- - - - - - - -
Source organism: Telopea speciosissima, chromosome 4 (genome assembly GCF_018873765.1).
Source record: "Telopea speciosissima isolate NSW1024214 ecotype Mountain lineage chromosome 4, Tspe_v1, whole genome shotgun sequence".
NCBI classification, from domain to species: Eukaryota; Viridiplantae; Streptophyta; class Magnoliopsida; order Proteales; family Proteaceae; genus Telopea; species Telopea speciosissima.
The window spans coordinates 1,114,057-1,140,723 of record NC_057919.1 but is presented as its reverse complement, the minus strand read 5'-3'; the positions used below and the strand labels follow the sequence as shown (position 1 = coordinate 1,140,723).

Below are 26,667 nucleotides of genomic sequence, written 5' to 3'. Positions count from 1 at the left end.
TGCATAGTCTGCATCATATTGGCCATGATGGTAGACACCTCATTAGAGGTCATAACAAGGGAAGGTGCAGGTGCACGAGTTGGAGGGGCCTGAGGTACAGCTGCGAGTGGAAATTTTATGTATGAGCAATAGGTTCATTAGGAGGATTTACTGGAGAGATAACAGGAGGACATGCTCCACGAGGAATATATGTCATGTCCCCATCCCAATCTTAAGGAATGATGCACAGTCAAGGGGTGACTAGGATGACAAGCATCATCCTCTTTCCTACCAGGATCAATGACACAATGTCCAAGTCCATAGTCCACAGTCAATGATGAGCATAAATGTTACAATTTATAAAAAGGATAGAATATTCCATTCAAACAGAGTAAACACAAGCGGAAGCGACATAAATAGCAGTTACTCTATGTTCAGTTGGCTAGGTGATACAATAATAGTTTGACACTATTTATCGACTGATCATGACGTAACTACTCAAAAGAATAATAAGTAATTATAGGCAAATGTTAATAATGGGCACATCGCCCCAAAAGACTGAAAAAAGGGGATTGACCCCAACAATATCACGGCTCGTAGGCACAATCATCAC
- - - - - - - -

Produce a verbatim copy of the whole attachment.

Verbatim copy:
Source organism: Telopea speciosissima, chromosome 4 (genome assembly GCF_018873765.1).
Source record: "Telopea speciosissima isolate NSW1024214 ecotype Mountain lineage chromosome 4, Tspe_v1, whole genome shotgun sequence".
NCBI classification, from domain to species: Eukaryota; Viridiplantae; Streptophyta; class Magnoliopsida; order Proteales; family Proteaceae; genus Telopea; species Telopea speciosissima.
The window spans coordinates 1,114,057-1,140,723 of record NC_057919.1 but is presented as its reverse complement, the minus strand read 5'-3'; the positions used below and the strand labels follow the sequence as shown (position 1 = coordinate 1,140,723).

Below are 26,667 nucleotides of genomic sequence, written 5' to 3'. Positions count from 1 at the left end.
TGCATAGTCTGCATCATATTGGCCATGATGGTAGACACCTCATTAGAGGTCATAACAAGGGAAGGTGCAGGTGCACGAGTTGGAGGGGCCTGAGGTACAGCTGCGAGTGGAAATTTTATGTATGAGCAATAGGTTCATTAGGAGGATTTACTGGAGAGATAACAGGAGGACATGCTCCACGAGGAATATATGTCATGTCCCCATCCCAATCTTAAGGAATGATGCACAGTCAAGGGGTGACTAGGATGACAAGCATCATCCTCTTTCCTACCAGGATCAATGACACAATGTCCAAGTCCATAGTCCACAGTCAATGATGAGCATAAATGTTACAATTTATAAAAAGGATAGAATATTCCATTCAAACAGAGTAAACACAAGCGGAAGCGACATAAATAGCAGTTACTCTATGTTCAGTTGGCTAGGTGATACAATAATAGTTTGACACTATTTATCGACTGATCATGACGTAACTACTCAAAAGAATAATAAGTAATTATAGGCAAATGTTAATAATGGGCACATCGCCCCAAAAGACTGAAAAAAGGGGATTGACCCCAACAATATCACGGCTCGTAGGCACAATCATCAC